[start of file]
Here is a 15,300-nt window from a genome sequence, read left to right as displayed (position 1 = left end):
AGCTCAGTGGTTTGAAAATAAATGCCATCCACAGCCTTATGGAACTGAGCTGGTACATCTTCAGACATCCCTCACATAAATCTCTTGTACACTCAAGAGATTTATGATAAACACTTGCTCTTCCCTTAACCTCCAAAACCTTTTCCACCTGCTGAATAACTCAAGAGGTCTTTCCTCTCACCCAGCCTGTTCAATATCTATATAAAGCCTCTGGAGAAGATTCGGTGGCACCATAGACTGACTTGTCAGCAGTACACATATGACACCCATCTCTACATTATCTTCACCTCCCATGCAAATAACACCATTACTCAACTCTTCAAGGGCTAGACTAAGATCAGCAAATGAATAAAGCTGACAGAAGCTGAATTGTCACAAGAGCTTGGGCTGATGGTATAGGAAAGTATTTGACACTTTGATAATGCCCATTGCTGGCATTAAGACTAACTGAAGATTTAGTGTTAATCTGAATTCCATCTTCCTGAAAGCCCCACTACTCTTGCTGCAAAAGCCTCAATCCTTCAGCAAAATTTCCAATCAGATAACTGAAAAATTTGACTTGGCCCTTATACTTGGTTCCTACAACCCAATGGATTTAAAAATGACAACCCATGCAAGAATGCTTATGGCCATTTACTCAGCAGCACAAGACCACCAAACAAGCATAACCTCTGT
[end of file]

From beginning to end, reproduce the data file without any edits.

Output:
Here is a 15,300-nt window from a genome sequence, read left to right as displayed (position 1 = left end):
AGCTCAGTGGTTTGAAAATAAATGCCATCCACAGCCTTATGGAACTGAGCTGGTACATCTTCAGACATCCCTCACATAAATCTCTTGTACACTCAAGAGATTTATGATAAACACTTGCTCTTCCCTTAACCTCCAAAACCTTTTCCACCTGCTGAATAACTCAAGAGGTCTTTCCTCTCACCCAGCCTGTTCAATATCTATATAAAGCCTCTGGAGAAGATTCGGTGGCACCATAGACTGACTTGTCAGCAGTACACATATGACACCCATCTCTACATTATCTTCACCTCCCATGCAAATAACACCATTACTCAACTCTTCAAGGGCTAGACTAAGATCAGCAAATGAATAAAGCTGACAGAAGCTGAATTGTCACAAGAGCTTGGGCTGATGGTATAGGAAAGTATTTGACACTTTGATAATGCCCATTGCTGGCATTAAGACTAACTGAAGATTTAGTGTTAATCTGAATTCCATCTTCCTGAAAGCCCCACTACTCTTGCTGCAAAAGCCTCAATCCTTCAGCAAAATTTCCAATCAGATAACTGAAAAATTTGACTTGGCCCTTATACTTGGTTCCTACAACCCAATGGATTTAAAAATGACAACCCATGCAAGAATGCTTATGGCCATTTACTCAGCAGCACAAGACCACCAAACAAGCATAACCTCTGT